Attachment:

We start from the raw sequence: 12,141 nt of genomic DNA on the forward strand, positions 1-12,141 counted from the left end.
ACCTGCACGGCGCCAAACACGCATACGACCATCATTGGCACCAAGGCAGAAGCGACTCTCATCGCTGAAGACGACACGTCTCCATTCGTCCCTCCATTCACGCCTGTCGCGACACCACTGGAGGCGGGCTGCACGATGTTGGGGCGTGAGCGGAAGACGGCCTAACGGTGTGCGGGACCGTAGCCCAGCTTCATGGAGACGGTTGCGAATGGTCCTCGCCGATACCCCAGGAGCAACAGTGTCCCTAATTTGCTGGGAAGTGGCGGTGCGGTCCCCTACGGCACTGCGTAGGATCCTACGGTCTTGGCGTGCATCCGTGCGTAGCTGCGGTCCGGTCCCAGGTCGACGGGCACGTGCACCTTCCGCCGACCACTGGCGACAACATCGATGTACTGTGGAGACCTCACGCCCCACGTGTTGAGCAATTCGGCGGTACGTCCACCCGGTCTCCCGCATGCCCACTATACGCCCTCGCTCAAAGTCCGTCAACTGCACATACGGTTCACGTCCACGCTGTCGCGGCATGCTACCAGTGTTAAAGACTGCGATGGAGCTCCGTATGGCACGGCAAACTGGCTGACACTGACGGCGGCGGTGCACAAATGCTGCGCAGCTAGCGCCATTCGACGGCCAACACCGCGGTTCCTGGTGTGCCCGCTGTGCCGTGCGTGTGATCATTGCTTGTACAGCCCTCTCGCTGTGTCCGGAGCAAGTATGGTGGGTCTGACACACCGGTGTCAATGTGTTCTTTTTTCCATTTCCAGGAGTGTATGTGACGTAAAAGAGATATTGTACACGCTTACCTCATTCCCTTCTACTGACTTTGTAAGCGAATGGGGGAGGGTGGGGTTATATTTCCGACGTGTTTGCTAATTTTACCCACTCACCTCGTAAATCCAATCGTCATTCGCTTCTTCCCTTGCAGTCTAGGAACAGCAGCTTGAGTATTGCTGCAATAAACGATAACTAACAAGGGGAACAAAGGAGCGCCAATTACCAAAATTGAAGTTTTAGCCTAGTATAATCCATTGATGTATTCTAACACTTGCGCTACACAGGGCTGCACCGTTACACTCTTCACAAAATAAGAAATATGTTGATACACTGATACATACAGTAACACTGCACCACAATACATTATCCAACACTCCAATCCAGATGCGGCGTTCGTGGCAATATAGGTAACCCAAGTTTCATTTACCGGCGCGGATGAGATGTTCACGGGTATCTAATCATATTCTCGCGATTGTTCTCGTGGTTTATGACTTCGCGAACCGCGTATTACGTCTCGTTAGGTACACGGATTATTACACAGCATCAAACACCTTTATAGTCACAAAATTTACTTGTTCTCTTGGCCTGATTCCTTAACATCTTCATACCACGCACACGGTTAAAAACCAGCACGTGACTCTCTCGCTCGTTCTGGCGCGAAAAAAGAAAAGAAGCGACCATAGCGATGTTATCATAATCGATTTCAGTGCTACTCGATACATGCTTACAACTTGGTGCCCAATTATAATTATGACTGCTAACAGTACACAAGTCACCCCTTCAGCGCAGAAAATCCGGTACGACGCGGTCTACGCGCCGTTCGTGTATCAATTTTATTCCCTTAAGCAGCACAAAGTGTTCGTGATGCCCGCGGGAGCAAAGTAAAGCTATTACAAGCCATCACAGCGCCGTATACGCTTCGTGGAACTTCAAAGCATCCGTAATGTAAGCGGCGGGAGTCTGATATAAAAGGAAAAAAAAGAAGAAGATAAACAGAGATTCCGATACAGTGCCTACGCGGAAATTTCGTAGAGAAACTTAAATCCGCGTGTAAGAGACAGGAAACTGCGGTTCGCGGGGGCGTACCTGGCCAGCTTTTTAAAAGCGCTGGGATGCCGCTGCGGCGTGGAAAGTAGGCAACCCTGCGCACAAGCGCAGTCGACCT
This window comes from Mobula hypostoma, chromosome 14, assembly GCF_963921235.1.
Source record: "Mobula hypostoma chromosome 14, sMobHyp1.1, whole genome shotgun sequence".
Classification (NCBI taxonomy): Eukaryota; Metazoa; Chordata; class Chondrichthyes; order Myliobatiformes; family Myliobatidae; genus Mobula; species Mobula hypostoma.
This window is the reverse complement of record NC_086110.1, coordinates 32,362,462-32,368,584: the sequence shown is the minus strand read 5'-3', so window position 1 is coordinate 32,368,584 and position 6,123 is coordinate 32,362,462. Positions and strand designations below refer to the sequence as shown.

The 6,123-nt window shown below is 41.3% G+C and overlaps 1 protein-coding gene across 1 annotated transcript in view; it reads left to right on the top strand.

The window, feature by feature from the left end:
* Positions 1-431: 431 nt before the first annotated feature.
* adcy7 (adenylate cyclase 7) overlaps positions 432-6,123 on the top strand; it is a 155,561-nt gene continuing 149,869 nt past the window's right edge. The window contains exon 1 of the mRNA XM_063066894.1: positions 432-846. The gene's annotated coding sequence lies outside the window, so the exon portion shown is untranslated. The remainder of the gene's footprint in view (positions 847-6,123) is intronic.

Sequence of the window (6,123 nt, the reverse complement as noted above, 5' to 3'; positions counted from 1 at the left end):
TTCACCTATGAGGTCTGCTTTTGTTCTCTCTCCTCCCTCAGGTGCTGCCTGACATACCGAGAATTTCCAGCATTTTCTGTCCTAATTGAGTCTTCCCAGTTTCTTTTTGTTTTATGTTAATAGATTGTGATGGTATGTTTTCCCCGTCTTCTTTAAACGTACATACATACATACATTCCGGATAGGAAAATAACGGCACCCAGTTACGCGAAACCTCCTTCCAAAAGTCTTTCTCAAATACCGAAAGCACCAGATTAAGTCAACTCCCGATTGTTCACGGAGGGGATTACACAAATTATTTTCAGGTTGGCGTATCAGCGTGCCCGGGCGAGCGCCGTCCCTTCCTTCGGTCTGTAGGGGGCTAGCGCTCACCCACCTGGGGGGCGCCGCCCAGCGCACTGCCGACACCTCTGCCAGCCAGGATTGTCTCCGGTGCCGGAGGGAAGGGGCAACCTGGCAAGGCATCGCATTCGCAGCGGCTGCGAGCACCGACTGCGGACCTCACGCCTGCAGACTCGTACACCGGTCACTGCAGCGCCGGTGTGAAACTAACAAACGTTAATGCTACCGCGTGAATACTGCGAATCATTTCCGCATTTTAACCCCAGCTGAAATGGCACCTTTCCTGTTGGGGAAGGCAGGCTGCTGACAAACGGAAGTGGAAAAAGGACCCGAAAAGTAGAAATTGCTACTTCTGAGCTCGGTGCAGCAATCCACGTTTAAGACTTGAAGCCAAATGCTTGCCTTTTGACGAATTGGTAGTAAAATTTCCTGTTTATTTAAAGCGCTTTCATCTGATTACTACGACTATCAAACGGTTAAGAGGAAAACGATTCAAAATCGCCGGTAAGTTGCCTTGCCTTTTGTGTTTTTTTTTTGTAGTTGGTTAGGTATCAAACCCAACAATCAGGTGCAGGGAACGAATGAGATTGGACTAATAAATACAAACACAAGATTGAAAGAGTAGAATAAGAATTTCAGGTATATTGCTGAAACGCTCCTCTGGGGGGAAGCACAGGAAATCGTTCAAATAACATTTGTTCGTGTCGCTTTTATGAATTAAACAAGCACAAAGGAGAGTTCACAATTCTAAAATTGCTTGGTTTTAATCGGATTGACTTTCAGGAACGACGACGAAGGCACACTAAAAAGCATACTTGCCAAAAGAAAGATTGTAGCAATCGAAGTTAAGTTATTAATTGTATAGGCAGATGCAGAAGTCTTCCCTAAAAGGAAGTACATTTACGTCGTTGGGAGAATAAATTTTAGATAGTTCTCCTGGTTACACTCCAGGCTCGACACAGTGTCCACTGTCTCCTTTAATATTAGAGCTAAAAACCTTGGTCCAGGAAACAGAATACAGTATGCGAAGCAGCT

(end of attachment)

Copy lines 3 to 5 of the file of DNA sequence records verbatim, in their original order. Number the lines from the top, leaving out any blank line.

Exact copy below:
This window comes from Mobula hypostoma, chromosome 14, assembly GCF_963921235.1.
Source record: "Mobula hypostoma chromosome 14, sMobHyp1.1, whole genome shotgun sequence".
Classification (NCBI taxonomy): Eukaryota; Metazoa; Chordata; class Chondrichthyes; order Myliobatiformes; family Myliobatidae; genus Mobula; species Mobula hypostoma.